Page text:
LandPKS for Soil Identification: Using Soil Texture and Color

Soil is one of the most important factors that control crop yields and land potentials. There are many possible soils with different properties within a given location. How to correctly identify soils and the subsequent soil properties is critically important for farmers, natural resource managers, policy makers, and scientists to make decisions and predictions regarding land suitability, productivity, profitability, and sustainability.

In our effort to help make soil identification in the field easier, LandPKS has two team members, Zhaosheng Fan and Samira Pakravan, who are working on improving our current LandInfo module, as well as developing a completely new module, SoilColor. Fan and Samira are currently focused on, 1) developing algorithms that can be used to identify correct soils with spatial location (latitude and longitude) and other easily-measured field observations input by LandPKS users (e.g., soil texture by depth), and 2) developing a SoilColor module that can be used to measure soil color in the field with a smartphone camera. Soil color is one of the most important attributes of the soil which provides useful information about many other significant soil properties, such as soil organic carbon content. The SoilColor module will use smartphone camera images of soil samples to measure the soil color. Once complete, LandPKS users will be able to identify soil color without the use of expensive soil color books.

Soil color app photos

Further, the two efforts mentioned above are tied together – the measured soil color with the SoilColor module can, in turn, be used by the soil-identification algorithms to further improve the accuracy of the identified soils. Once the correct soils are identified, the corresponding soil properties will be used to drive crop models to simulate crop yields, erosion, and crop-failure risks. Please do look for the release of SoilColor in the near future!

Zhaosheng Fan – Postdoctoral Researcher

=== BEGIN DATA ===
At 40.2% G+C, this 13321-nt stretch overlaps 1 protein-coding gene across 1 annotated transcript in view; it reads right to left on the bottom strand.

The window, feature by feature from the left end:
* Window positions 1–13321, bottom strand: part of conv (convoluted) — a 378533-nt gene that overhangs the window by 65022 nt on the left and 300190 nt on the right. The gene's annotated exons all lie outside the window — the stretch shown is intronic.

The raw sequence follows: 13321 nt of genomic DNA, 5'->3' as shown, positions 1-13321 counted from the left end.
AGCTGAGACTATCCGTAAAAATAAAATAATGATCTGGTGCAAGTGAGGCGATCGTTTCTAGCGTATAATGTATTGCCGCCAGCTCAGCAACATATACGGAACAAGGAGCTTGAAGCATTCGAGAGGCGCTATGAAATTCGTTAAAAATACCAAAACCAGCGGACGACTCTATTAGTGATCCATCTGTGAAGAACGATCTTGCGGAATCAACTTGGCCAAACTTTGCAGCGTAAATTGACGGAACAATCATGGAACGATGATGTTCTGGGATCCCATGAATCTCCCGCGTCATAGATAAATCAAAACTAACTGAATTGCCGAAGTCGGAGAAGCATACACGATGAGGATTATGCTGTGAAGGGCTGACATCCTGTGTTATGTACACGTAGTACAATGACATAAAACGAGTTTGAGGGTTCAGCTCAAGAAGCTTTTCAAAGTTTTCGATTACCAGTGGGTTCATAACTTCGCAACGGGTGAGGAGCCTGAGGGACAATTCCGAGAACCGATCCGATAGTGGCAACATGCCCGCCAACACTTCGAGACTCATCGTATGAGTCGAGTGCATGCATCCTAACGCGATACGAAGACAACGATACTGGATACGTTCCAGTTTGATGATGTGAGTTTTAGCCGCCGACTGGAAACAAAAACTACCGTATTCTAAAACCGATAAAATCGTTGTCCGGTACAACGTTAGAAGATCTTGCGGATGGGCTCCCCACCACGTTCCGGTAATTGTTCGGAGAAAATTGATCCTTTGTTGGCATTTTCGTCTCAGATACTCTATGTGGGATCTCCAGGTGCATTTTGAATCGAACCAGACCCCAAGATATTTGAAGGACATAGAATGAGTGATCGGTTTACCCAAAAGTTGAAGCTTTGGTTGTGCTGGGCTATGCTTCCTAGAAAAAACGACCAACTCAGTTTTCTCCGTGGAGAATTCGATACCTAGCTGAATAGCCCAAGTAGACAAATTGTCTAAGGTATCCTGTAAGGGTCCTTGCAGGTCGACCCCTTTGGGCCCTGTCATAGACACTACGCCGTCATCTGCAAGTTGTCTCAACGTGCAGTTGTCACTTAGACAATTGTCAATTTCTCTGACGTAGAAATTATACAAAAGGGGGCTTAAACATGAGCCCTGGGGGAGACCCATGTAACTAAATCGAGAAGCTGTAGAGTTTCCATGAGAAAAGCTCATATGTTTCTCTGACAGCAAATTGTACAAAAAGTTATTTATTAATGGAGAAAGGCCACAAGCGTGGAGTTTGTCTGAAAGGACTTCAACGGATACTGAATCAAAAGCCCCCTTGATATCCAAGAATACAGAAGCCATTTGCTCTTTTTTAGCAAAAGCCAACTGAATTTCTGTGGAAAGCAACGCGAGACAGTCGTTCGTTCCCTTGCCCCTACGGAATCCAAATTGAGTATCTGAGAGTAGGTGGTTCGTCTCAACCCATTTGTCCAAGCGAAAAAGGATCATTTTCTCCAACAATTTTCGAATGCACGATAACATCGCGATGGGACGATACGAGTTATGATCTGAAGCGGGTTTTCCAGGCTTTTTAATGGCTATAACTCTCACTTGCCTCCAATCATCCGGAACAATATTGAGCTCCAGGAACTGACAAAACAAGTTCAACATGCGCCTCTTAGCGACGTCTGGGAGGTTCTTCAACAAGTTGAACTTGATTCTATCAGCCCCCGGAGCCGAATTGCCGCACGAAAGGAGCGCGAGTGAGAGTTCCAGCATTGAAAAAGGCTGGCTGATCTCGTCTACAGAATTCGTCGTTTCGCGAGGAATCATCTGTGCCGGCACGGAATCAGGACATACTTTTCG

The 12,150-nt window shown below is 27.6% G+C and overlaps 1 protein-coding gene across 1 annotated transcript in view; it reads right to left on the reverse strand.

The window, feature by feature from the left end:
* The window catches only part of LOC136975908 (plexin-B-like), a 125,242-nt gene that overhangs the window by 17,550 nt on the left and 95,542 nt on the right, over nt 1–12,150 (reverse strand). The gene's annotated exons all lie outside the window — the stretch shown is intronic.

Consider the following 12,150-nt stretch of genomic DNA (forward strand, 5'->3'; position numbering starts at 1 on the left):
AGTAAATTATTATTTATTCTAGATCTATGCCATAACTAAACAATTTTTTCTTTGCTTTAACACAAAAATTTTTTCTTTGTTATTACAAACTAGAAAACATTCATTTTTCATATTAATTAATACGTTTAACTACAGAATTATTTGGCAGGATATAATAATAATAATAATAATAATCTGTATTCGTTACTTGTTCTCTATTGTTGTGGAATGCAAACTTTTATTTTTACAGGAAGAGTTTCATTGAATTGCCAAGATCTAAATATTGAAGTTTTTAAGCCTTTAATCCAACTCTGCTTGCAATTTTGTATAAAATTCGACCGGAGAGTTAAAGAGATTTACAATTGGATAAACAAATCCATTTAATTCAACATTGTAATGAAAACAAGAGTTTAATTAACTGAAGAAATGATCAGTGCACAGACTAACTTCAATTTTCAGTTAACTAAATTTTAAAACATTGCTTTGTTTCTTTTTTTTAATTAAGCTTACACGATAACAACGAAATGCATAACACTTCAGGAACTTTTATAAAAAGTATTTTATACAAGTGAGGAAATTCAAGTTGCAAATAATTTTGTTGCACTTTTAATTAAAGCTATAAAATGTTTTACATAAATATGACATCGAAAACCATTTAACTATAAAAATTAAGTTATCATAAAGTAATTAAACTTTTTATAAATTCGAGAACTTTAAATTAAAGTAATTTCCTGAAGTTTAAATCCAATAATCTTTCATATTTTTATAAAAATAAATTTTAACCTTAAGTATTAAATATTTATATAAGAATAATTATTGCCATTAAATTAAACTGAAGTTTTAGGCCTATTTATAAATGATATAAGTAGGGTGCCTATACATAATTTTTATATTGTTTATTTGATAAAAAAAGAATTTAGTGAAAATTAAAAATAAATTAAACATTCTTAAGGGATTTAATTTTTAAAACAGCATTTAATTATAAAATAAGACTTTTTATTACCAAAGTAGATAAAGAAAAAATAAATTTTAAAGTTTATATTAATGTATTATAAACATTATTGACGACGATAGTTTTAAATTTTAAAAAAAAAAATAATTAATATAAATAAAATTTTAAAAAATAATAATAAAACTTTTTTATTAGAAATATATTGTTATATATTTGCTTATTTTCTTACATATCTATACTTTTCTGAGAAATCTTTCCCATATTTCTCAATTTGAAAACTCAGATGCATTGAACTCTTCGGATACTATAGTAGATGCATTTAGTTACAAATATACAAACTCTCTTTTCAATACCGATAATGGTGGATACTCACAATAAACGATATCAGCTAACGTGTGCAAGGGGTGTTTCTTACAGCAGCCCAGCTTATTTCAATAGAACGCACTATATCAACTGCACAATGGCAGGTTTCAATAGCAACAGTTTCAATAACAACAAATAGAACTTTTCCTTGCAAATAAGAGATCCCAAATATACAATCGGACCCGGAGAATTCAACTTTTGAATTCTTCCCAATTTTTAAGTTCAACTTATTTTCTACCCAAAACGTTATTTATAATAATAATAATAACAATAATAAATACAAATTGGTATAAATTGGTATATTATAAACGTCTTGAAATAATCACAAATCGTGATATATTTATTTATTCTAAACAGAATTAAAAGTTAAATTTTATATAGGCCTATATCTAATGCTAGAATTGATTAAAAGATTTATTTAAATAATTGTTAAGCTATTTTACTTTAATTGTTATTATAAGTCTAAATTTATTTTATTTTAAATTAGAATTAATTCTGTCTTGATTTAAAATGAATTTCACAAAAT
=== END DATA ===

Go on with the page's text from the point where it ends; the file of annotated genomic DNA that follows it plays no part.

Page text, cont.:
Samira Pakravan – Soil Color Developer

The Role of LandPKS in Land Use Planning

In Tanzania, the Land Potential Knowledge System (LandPKS; has been working with the National Land Use Planning Commission as well as USAID’s Land Tenure Assistance (LTA) Project to assist in effective land use planning and land tenure efforts.  LandPKS is a mobile app that helps users identify their soil, and the potential productivity and long term agricultural sustainability of that soil.  By identifying areas with sustainable agricultural potential, land use planners can integrate biophysical assessments into their participatory land use planning process.  The LTA project is helping to revise village-level land use plans. Once land use planning is complete, LTA is using a mobile technology called MAST (Mobile Application to Secure Tenure) to assist village members attain a CCRO (Certificate of Customary Right of Occupancy) for their farms and properties. By integrating LandPKS soil information into their land-use plans, LTA and other land use planners can make better decisions about which areas within a village are suitable for agriculture, and which are not. Focusing agricultural growth on soils suitable for sustainable agriculture not only increases farmer revenues and productivity, but saves other village land for other, less intensive uses such as grazing areas or forest reserves.